There would be fewer accidents if drivers could tell each other about accidents and other potentially dangerous obstacles. That’s why Ford has started sharing its own car data, which includes airbag activations, emergency braking and fog light usage, with other manufacturers. In theory, these signals are a good indication of something problematic on the road. Once that information has been sent to the cloud, it can be distributed to other drivers who are taking a similar route. According to Ford, these alerts can also be passed on to emergency services, increasing their general awareness and, hopefully, shortening response times.
Ford has been working on this service for some time. Twelve months ago, the automaker launched Local Hazard Information, which collects and shares the necessary data with other Ford vehicles, on its then-new Puma. The company also promised that “more than 80 per cent” of its “passenger vehicle line-up” would get the data-sharing service by the end of the year.
The information is more useful, however, if its being shared with other companies. That’s where the Data for Road Safety initiative comes in. Backed by the European Commission, it’s meant to create a “Safety-Related Traffic Information (SRTI) ecosystem” that benefits all drivers. Last month, the initiative announced that a five-year agreement had been struck between multiple car manufacturers, component suppliers, road traffic authorities, EU member states and location technology providers.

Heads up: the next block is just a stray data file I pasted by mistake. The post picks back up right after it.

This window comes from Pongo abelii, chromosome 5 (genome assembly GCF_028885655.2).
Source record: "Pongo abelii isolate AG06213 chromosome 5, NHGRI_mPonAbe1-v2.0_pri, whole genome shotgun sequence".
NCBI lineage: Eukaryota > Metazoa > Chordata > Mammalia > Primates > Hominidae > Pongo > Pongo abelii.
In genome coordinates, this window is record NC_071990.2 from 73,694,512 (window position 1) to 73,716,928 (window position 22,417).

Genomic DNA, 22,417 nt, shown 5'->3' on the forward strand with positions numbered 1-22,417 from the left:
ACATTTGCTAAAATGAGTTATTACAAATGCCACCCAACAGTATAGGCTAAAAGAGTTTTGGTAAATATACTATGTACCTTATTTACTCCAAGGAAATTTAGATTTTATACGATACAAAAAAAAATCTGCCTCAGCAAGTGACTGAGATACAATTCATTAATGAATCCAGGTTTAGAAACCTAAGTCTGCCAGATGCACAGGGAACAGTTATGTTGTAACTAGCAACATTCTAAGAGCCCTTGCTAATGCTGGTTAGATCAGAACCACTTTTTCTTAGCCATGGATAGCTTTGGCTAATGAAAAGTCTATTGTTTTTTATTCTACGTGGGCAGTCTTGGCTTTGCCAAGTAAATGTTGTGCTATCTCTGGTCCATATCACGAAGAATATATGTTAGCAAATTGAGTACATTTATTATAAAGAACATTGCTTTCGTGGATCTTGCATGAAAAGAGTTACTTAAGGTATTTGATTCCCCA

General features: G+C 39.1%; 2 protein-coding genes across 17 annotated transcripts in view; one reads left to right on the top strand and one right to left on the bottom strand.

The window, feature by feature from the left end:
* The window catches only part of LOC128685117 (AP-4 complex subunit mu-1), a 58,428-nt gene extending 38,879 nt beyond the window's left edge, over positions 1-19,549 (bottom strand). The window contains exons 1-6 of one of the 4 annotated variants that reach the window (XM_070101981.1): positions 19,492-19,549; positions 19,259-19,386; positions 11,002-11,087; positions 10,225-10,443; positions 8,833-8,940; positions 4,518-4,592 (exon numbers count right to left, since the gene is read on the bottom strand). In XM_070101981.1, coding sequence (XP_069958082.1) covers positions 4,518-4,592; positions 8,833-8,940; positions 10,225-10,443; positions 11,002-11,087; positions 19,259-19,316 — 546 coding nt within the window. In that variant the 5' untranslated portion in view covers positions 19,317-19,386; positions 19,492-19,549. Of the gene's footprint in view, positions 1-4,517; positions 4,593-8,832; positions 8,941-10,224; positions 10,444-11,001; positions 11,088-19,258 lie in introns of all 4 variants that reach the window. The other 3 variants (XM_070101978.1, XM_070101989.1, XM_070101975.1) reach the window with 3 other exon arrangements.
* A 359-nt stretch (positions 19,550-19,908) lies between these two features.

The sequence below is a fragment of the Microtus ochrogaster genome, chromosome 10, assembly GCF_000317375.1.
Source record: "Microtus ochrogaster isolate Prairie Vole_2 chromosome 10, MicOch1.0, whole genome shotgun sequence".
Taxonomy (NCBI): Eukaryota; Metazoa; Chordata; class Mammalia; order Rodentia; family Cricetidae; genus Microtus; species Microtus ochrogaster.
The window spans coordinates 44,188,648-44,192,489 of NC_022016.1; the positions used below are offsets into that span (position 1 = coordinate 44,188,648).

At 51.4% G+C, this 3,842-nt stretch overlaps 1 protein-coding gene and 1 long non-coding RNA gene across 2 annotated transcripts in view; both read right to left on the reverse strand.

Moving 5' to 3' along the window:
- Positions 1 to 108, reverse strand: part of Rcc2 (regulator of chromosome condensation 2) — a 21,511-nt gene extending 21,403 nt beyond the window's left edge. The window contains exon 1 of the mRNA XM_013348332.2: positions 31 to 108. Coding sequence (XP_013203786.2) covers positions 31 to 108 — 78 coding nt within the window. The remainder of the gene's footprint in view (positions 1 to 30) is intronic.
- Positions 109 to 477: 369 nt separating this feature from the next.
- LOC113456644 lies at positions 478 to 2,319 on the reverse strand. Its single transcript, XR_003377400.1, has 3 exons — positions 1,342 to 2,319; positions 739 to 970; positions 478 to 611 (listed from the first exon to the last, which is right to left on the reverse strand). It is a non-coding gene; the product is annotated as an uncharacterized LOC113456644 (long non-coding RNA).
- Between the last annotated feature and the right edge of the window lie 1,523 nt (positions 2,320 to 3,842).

If the work continues, it could make the world’s network of roads a dramatically safer place. A bit like Waze’s accident-reporting feature, but without the need for drivers to manually submit or verify incidents. “Road-safety data sharing ecosystems are more effective the more vehicles and telematics sources they include," Peter Geffers, a Ford manager for connected vehicles said. "Extending the benefits of this technology to those who do not drive Ford cars represents a significant step forwards.”